The Avengers part 7

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At the top of Act II of The Avengers we begin where we began Act I, in space, with The Other and Loki, checking in.  They talk about The Chitauri, to remind us that that’s a thing, they talk about the mysterious boss at the other end of the jukebox, and remind us that the boss wants The Tesseract, Or Else.  We also learn that Loki was once “the rightful king of Asgard,” which gives him the horse in this race.  Loki may not be the Ultimate Boss of The Avengers, but he has a much more compelling motivation: revenge against his brother Thor, who exiled him.  This narrative stroke, to make two characters from Thor the hinge of the screenplay, is masterful: the traditional studio approach would be to take the wild cards of the franchise (Norse gods!) and ignore them compleely, or give them only token attention.  But to put Loki and Thor at the middle of this gigantic tentpole money-making machine provides a useful bridge between the mundane (Hawkeye), the fantastic-but-still-believable (Iron Man), the straight-out fantastic (Capt America, Hulk), and the gonzo sci-fi alien spectacle of The Chitauri.  The mere fact that one movie embraces all these characters is daring enough, but the screenplay for The Avengers distrubutes its narratve effects so judiciously and balances its characters so well that a common, non-comics-reading audient sees a Norse god taking orders from an alien in a robe and thinks “Okay, sure, I get it.”  The fact that Loki’s motivation is both human and not centered on “conquering the universe” but one-upping his good-looking brother gives the narrative an appreciable scale and, thus, creates audience involvement in something patently absurd.

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The Avengers part 6

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Perhaps the most impressive feature of The Avengers is the way it balances the separate stories of its wildly disparate leads, so that we never, ever feel like “Oh, another Thor scene, ho hum, I guess it will end soon.”  The screenplay keeps so many balls in the air that everything feels lively and inventive and fun, even when the plot isn’t being forwarded, or especially when the plot isn’t being forwarded.  The balance of the superheroes is so strong, here it is, twenty-three minutes into the movie and we are suddenly thinking “Oh yeah, Iron Man is in this movie too, I totally forgot.”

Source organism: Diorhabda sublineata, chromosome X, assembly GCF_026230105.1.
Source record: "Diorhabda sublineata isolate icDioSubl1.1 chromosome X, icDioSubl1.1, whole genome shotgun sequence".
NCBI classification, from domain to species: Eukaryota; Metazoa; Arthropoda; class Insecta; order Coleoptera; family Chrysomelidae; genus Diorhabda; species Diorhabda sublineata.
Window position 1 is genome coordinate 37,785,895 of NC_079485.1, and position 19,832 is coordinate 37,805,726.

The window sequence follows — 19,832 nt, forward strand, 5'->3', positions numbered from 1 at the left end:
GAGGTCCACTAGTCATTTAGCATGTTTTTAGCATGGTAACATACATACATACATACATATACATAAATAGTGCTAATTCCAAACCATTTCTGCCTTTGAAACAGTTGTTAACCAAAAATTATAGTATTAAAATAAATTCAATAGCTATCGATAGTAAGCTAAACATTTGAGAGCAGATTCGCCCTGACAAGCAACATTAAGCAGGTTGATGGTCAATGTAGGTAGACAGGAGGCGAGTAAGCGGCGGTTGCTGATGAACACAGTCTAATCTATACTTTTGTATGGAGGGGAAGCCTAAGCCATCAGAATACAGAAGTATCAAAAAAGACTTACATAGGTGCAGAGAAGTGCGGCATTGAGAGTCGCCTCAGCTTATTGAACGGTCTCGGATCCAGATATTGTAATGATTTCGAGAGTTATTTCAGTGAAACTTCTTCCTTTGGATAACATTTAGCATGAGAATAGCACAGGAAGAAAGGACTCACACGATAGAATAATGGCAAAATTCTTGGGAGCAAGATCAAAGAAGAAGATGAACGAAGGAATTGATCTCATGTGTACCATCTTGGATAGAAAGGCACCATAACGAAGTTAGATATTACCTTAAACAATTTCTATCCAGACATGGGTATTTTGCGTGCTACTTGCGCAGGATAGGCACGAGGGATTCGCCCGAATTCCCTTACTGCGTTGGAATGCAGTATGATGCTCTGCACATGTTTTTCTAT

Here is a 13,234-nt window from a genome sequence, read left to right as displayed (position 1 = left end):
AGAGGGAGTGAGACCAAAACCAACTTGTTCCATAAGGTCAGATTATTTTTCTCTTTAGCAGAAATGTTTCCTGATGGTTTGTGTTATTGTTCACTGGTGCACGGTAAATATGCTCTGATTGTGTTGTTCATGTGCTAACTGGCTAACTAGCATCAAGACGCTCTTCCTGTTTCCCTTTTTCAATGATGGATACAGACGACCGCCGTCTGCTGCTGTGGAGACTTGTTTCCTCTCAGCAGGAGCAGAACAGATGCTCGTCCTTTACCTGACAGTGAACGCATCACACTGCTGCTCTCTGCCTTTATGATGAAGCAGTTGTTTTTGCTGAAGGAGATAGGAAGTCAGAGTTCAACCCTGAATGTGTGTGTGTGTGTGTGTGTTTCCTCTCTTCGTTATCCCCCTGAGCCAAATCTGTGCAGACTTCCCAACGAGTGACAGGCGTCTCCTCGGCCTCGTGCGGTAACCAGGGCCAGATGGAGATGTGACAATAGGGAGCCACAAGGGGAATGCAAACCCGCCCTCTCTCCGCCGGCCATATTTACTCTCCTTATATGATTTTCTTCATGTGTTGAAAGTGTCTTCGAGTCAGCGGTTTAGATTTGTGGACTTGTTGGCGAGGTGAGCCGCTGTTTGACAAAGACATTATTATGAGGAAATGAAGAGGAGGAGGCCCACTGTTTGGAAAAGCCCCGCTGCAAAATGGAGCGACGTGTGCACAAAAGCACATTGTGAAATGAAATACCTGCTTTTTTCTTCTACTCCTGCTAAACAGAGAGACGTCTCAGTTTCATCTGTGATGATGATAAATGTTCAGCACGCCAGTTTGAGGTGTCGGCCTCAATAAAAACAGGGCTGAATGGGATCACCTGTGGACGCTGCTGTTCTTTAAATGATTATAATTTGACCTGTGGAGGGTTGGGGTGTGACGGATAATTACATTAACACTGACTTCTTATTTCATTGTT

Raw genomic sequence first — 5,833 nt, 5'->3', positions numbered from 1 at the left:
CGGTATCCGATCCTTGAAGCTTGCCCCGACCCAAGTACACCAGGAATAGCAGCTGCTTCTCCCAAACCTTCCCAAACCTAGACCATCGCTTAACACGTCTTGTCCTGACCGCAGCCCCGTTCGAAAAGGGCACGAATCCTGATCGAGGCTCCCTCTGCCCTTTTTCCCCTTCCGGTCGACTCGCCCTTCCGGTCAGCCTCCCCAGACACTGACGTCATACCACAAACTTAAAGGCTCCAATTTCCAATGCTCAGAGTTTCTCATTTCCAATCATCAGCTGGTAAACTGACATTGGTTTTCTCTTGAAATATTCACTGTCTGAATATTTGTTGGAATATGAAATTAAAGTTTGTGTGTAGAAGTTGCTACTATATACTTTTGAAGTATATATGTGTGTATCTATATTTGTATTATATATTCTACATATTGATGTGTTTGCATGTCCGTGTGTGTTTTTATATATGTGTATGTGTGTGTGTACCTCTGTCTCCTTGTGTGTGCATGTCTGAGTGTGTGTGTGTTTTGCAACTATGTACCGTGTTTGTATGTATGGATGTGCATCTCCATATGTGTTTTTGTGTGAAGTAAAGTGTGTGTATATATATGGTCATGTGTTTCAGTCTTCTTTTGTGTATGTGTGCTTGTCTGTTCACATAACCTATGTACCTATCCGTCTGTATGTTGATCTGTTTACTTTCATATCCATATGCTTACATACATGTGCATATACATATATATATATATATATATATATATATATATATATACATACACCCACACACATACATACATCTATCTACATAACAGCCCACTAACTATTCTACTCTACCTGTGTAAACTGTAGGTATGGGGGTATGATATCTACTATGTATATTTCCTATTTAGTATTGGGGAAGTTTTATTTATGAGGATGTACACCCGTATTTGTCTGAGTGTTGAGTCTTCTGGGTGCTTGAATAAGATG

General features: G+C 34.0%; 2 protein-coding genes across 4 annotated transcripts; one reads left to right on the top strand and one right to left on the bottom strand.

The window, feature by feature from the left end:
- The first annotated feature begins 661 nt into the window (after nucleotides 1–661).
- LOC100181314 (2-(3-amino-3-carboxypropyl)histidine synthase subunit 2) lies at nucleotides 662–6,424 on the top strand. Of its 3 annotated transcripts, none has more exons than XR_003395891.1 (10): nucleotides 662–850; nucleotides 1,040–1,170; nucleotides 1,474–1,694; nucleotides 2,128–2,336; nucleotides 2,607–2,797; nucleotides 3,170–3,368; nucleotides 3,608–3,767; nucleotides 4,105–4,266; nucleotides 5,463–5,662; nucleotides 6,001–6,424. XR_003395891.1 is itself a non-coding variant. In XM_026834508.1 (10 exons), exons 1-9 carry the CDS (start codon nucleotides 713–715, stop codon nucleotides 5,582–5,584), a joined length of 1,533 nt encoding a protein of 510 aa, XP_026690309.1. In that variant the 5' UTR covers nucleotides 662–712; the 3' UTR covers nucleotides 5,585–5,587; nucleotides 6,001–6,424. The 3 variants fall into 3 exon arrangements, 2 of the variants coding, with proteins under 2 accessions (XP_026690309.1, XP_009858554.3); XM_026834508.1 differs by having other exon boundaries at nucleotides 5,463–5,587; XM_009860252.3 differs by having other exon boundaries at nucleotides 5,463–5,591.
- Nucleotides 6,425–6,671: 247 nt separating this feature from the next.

What does Tony Stark want?  Tony Stark wants to show the world that the machine that powers his heart, and his suit — his life, really — the Arc Reactor, is also a viable energy source.  “Energy,” in this instance, is just another word for “power,” and power is what superhero narratives are all about — who has it, who does not, who wants it and what they will do to get it.  In the case of Iron Man, “power” defines the two sides of Tony’s life — he is both a weapons merchant, a power broker of the purest kind, and a power provider, with his Arc Reactor.  He bets both sides of the coin, even if he stops selling weapons, he is still a weapon himself, a walking, thinking weapon.

Of defense, of course, which is always the problem of a superhero narrative — if the protagonist has more power than those around him, he must, must use that power in defense of those people.  The trick is how to make that character interesting, to not make him a Boy Scout.  Batman makes its protagonist obsessive and brooding, Hulk makes its protagonist an agonist who doesn’t want to use his powers at all, and Superman — well, that’s part of the reason why Superman is so hard to do in a cinematic narrative, he’s both a boy scout and resolutely unbeatable.  Iron Man, on the other hand, makes its protagonist kind of a jerk — flawed, vain, conceited.

Who has power in The Avengers isn’t as interesting as who wants it, and who loves it.  Thanos, apparently, has all the power in the universe, except for that one thing.  The Other, it would seem, has as much power as any being could hope for — he towers over Loki, a freaking god already, and has armies at his disposal, but is a mere lackey in the presence of Thanos, and a bootlicker at that.  Contrast him with Nick Fury, who also must report to a mysterious disembodied power, his committee, but who holds them at arm’s length, with distrust, and wants primarily to create a family.  Then contrast Fury with Coulson, who is polite and diffident with Fury but holds a stunning amount of his own power, then contrast Coulson with Tony Stark, who treats Coulson like a teaching assistant he has to be nice to.

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The Avengers part 5